Prospects at International Franchise Expo

March 31, 2011


WASHINGTON - Doggie day care is big business these days. But it was just beginning to take off when Amy Nichols left a job to open her first "Dogtopia" nine years ago.

"I found telecom to be very lucrative, but at the end of the day I felt very empty, I didn't feel I had made a difference," she recalls.

By putting her hard work where her heart is, Nichols and her husband now own a corporation that has 20 licensed franchises, and growing.

"We're definitely living the dream, and you know, opening the business, was fantastic. Helping other people open businesses now is just so much more rewarding. To see them be able to do what they really love, and to be successful, and to replace any income they used to make...

It never leaves me, or gets past me, that every dollar I make is because I created something, “says Nichols.

It's dreams like that, that bring people to the annual International Franchise Expo. More than 200 companies looking to expand will fill the hall of the Walter E. Washington Convention Center in downtown DC. Choices range from chocolates to cleaning... home care to hamburgers, and just about every other business you can think of.

"The great thing about franchising,” says Scott Lehr, vice president of U.S. and International Development for the International Franchise Association, “ that you are in business for yourself, but you have the background of the franchise company. As we say, being in business for yourself, but not by yourself."

For that, prospective franchisees will pay a fee, ranging from $15,000 on the low end to $50,000 on the high end. Owners also have to be willing to follow the company's blueprint.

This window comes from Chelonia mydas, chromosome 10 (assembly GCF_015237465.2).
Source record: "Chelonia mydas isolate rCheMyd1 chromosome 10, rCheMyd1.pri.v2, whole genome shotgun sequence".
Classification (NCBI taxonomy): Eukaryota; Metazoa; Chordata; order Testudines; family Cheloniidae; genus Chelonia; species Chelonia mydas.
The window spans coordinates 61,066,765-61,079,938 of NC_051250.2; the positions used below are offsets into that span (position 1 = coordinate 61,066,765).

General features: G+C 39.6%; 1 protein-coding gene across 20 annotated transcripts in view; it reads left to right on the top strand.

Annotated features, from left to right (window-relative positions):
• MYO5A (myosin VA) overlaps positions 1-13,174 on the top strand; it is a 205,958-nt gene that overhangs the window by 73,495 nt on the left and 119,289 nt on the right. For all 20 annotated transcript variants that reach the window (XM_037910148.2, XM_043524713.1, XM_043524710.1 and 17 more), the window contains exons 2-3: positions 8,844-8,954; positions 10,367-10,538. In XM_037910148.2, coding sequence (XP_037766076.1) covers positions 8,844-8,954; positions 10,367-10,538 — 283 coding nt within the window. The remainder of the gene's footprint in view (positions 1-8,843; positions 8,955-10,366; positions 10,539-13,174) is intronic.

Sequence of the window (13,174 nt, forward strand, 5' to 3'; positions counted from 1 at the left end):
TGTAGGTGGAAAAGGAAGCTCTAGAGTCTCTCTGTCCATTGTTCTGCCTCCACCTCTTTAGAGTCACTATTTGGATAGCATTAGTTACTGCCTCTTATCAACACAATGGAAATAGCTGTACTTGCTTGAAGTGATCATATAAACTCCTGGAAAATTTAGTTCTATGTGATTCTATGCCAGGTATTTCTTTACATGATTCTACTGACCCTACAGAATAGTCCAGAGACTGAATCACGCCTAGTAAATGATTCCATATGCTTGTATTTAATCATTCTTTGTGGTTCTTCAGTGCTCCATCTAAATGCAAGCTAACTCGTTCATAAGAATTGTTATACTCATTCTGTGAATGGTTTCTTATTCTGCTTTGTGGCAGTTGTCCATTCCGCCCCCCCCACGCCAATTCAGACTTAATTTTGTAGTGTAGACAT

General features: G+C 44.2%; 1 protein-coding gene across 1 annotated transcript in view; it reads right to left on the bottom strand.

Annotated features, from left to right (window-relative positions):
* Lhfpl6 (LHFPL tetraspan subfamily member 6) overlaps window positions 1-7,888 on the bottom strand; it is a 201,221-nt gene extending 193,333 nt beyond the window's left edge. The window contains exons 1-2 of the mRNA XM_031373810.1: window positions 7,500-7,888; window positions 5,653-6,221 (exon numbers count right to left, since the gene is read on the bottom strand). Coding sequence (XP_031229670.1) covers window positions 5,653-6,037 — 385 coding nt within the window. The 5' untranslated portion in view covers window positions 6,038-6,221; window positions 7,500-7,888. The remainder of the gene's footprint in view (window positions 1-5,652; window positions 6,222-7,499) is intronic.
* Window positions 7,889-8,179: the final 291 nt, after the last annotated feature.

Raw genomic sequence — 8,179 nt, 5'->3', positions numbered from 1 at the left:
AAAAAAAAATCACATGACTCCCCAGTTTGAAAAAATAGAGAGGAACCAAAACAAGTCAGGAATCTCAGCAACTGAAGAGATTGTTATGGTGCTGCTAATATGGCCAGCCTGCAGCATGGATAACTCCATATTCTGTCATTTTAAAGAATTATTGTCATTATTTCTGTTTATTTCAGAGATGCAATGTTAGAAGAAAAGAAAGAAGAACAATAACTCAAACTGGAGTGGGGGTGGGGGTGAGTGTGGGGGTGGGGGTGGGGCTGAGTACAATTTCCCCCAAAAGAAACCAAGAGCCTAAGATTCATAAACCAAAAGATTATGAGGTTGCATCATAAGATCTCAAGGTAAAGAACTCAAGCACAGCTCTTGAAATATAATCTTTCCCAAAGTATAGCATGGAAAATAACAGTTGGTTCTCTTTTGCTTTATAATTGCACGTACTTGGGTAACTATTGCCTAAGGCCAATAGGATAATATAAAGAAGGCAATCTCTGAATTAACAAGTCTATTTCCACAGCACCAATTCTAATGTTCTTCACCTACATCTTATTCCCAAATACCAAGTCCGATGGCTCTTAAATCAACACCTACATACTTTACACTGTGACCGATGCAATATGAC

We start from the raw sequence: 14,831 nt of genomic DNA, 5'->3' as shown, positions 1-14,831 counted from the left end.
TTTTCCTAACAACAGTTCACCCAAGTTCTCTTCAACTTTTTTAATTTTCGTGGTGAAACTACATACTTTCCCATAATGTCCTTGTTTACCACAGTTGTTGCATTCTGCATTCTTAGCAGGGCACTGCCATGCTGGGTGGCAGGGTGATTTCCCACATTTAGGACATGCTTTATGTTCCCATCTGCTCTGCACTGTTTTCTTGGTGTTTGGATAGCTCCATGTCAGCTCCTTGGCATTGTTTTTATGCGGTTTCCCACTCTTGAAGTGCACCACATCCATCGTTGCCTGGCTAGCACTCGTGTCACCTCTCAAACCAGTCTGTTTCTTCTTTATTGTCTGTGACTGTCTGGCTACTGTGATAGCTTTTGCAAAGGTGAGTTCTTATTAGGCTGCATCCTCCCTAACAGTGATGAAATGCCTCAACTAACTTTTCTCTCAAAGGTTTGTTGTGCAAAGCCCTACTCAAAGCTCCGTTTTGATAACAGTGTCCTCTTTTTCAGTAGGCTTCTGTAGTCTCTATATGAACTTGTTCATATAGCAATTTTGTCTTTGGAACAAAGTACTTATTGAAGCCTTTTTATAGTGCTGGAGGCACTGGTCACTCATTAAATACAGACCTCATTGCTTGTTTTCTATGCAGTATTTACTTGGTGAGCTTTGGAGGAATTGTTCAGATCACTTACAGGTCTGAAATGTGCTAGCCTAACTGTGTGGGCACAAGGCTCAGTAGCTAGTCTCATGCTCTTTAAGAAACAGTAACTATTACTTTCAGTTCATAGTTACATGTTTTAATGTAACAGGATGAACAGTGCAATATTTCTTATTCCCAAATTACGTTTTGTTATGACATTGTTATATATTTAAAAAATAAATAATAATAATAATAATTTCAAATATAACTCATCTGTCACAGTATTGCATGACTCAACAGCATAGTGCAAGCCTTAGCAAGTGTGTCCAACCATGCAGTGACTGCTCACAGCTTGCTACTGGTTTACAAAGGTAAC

"If you're very entrepreneurial and want to make all the decisions yourself, then franchising may not be the business for you," advises Lehr.

On the other hand, it's a great way for people who want to own their own business to get a jump start. Finding a good fit is one of the keys to success, says Lehr.

"I hear all the time, people ask me, what's the hot franchise to get into? And really from my perspective, the hot franchise to get into is the business where you're going to enjoy working 40, 50, 60, 80 hours a week."

There are also start up costs, which can run from $75,000 for some mobile businesses to more than $4 million dollars for a high end hotel.

Capital has been hard to come by in the last few years, especially with shrinking home equity and retirement funds. Lehr says the International Franchise Association has been talking to the Small Business Administration and other lenders to loosen up some business loans.

Dogtopia's Nichols says in addition to securing financing, it's important to ask how the company will support its franchisees once they're off & running.

"The hard part is staying open and becoming profitable. So a great question to ask is... 'What do you do if I'm in trouble?'," she advises.

So what does she look for in a prospective franchisee? Nichols says having experience managing hourly employees is really big. She also wants someone with an entrepreneurial spirit because, as she says, C.E.O. means "Chief Everything Officer."

"I think above all you really have to have a love for customer service. I like to say the dogs don't have credit cards, "she laughs.

But they do have doting parents. Happy parents, make happy customers -- and a thriving business to build on.